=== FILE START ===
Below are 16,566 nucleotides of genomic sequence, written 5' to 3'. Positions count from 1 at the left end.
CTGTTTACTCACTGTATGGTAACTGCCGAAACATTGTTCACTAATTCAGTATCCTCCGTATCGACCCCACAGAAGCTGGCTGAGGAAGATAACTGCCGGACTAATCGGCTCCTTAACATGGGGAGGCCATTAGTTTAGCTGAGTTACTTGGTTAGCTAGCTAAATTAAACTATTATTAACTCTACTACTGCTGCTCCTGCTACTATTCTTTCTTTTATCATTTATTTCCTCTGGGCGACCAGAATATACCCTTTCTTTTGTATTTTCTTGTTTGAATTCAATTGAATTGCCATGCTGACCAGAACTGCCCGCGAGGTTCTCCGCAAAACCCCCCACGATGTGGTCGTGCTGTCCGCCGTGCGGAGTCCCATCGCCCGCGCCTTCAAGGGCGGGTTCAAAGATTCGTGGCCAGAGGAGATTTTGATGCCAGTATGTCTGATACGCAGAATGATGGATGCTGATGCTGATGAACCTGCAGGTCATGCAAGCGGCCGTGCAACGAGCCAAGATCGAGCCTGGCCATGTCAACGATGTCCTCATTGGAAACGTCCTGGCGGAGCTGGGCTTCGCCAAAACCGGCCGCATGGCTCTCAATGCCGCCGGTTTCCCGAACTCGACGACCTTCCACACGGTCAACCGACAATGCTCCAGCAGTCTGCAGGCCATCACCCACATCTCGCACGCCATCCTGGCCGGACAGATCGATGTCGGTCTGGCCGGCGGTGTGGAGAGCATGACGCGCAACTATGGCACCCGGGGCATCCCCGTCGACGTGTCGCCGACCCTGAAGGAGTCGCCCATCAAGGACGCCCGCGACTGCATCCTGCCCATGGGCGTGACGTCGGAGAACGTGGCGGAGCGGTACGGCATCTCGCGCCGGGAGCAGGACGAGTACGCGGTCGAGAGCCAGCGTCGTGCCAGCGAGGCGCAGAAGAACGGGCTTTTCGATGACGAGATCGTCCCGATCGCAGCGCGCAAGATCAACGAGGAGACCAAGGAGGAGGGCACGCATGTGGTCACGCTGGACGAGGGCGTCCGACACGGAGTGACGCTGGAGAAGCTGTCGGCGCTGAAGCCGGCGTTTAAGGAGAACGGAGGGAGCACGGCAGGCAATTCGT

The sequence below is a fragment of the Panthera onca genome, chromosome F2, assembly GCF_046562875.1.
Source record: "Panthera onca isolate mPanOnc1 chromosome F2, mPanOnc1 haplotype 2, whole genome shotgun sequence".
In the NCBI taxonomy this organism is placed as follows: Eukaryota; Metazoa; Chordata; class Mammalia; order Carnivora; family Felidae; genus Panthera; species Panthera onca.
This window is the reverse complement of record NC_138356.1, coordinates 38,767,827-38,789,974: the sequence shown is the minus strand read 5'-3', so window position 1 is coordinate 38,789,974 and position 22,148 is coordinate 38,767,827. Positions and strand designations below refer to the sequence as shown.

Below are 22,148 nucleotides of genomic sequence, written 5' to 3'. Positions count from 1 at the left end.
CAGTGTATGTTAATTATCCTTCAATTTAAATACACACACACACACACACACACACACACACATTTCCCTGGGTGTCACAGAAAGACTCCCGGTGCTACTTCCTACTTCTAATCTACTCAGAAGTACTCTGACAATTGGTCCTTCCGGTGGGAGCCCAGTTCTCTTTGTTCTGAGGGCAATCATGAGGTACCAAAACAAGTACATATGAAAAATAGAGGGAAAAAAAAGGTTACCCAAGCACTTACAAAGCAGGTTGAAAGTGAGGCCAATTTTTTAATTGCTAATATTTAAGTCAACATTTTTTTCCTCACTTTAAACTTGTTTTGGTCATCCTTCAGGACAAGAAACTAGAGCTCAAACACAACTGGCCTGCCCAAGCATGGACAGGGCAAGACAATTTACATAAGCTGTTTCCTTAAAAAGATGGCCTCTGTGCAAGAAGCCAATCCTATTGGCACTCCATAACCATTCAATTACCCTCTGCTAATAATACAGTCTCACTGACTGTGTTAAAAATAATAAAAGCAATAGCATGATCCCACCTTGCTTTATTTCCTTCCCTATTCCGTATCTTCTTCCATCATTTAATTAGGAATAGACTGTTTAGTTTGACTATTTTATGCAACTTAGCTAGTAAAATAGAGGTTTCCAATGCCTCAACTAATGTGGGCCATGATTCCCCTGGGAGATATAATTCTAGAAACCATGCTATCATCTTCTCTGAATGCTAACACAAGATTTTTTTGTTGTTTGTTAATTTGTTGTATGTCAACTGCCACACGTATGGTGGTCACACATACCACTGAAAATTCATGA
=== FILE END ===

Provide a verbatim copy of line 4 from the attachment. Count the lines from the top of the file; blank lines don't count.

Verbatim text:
Source record: "Panthera onca isolate mPanOnc1 chromosome F2, mPanOnc1 haplotype 2, whole genome shotgun sequence".